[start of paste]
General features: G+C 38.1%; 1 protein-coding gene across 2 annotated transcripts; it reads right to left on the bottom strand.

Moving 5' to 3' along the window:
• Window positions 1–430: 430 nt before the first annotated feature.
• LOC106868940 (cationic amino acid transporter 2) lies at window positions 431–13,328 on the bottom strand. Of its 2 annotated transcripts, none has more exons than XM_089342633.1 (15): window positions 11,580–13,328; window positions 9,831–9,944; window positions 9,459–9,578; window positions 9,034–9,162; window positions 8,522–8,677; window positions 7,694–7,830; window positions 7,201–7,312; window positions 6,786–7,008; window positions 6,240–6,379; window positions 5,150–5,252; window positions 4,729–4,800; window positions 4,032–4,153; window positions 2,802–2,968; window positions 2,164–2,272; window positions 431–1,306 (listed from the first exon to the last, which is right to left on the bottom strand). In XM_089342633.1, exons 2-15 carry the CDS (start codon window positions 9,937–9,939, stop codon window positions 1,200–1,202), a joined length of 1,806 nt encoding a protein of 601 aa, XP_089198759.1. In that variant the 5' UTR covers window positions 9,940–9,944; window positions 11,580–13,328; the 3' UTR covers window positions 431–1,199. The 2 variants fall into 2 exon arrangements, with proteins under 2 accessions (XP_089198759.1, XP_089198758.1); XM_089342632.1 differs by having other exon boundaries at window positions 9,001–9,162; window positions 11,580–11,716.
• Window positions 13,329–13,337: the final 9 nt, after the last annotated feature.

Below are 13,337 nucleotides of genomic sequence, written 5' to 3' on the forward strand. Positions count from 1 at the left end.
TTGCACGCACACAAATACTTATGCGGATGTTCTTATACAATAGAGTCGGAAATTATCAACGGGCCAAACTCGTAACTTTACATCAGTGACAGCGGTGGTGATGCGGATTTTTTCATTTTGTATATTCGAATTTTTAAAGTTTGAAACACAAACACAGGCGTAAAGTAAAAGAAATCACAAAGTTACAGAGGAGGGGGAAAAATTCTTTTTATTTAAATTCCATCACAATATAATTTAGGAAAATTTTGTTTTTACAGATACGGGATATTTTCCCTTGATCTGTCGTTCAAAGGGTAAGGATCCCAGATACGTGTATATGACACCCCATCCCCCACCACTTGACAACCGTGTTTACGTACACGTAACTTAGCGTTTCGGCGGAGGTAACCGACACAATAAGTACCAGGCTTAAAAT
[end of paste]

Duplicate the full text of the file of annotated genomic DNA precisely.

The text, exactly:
General features: G+C 38.1%; 1 protein-coding gene across 2 annotated transcripts; it reads right to left on the bottom strand.

Moving 5' to 3' along the window:
• Window positions 1–430: 430 nt before the first annotated feature.
• LOC106868940 (cationic amino acid transporter 2) lies at window positions 431–13,328 on the bottom strand. Of its 2 annotated transcripts, none has more exons than XM_089342633.1 (15): window positions 11,580–13,328; window positions 9,831–9,944; window positions 9,459–9,578; window positions 9,034–9,162; window positions 8,522–8,677; window positions 7,694–7,830; window positions 7,201–7,312; window positions 6,786–7,008; window positions 6,240–6,379; window positions 5,150–5,252; window positions 4,729–4,800; window positions 4,032–4,153; window positions 2,802–2,968; window positions 2,164–2,272; window positions 431–1,306 (listed from the first exon to the last, which is right to left on the bottom strand). In XM_089342633.1, exons 2-15 carry the CDS (start codon window positions 9,937–9,939, stop codon window positions 1,200–1,202), a joined length of 1,806 nt encoding a protein of 601 aa, XP_089198759.1. In that variant the 5' UTR covers window positions 9,940–9,944; window positions 11,580–13,328; the 3' UTR covers window positions 431–1,199. The 2 variants fall into 2 exon arrangements, with proteins under 2 accessions (XP_089198759.1, XP_089198758.1); XM_089342632.1 differs by having other exon boundaries at window positions 9,001–9,162; window positions 11,580–11,716.
• Window positions 13,329–13,337: the final 9 nt, after the last annotated feature.

Below are 13,337 nucleotides of genomic sequence, written 5' to 3' on the forward strand. Positions count from 1 at the left end.
TTGCACGCACACAAATACTTATGCGGATGTTCTTATACAATAGAGTCGGAAATTATCAACGGGCCAAACTCGTAACTTTACATCAGTGACAGCGGTGGTGATGCGGATTTTTTCATTTTGTATATTCGAATTTTTAAAGTTTGAAACACAAACACAGGCGTAAAGTAAAAGAAATCACAAAGTTACAGAGGAGGGGGAAAAATTCTTTTTATTTAAATTCCATCACAATATAATTTAGGAAAATTTTGTTTTTACAGATACGGGATATTTTCCCTTGATCTGTCGTTCAAAGGGTAAGGATCCCAGATACGTGTATATGACACCCCATCCCCCACCACTTGACAACCGTGTTTACGTACACGTAACTTAGCGTTTCGGCGGAGGTAACCGACACAATAAGTACCAGGCTTAAAAT